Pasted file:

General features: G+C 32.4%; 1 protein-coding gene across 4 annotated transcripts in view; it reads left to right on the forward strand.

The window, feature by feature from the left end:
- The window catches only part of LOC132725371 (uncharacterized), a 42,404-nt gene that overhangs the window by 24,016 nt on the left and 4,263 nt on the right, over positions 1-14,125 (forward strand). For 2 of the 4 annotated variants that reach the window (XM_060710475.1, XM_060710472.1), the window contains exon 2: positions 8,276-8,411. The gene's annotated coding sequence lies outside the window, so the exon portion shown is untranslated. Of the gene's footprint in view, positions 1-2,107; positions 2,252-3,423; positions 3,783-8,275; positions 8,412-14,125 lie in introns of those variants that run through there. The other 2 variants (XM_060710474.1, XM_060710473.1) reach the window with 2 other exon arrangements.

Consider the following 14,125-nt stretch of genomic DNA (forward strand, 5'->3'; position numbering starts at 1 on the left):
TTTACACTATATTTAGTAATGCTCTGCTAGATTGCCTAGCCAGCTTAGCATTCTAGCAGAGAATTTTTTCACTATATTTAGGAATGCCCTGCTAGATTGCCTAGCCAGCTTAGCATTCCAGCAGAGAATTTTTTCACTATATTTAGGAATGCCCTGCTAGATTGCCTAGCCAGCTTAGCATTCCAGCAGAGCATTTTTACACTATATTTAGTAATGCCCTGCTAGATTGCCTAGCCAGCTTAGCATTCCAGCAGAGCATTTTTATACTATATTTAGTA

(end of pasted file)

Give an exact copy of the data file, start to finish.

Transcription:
General features: G+C 32.4%; 1 protein-coding gene across 4 annotated transcripts in view; it reads left to right on the forward strand.

The window, feature by feature from the left end:
- The window catches only part of LOC132725371 (uncharacterized), a 42,404-nt gene that overhangs the window by 24,016 nt on the left and 4,263 nt on the right, over positions 1-14,125 (forward strand). For 2 of the 4 annotated variants that reach the window (XM_060710475.1, XM_060710472.1), the window contains exon 2: positions 8,276-8,411. The gene's annotated coding sequence lies outside the window, so the exon portion shown is untranslated. Of the gene's footprint in view, positions 1-2,107; positions 2,252-3,423; positions 3,783-8,275; positions 8,412-14,125 lie in introns of those variants that run through there. The other 2 variants (XM_060710474.1, XM_060710473.1) reach the window with 2 other exon arrangements.

Consider the following 14,125-nt stretch of genomic DNA (forward strand, 5'->3'; position numbering starts at 1 on the left):
TTTACACTATATTTAGTAATGCTCTGCTAGATTGCCTAGCCAGCTTAGCATTCTAGCAGAGAATTTTTTCACTATATTTAGGAATGCCCTGCTAGATTGCCTAGCCAGCTTAGCATTCCAGCAGAGAATTTTTTCACTATATTTAGGAATGCCCTGCTAGATTGCCTAGCCAGCTTAGCATTCCAGCAGAGCATTTTTACACTATATTTAGTAATGCCCTGCTAGATTGCCTAGCCAGCTTAGCATTCCAGCAGAGCATTTTTATACTATATTTAGTA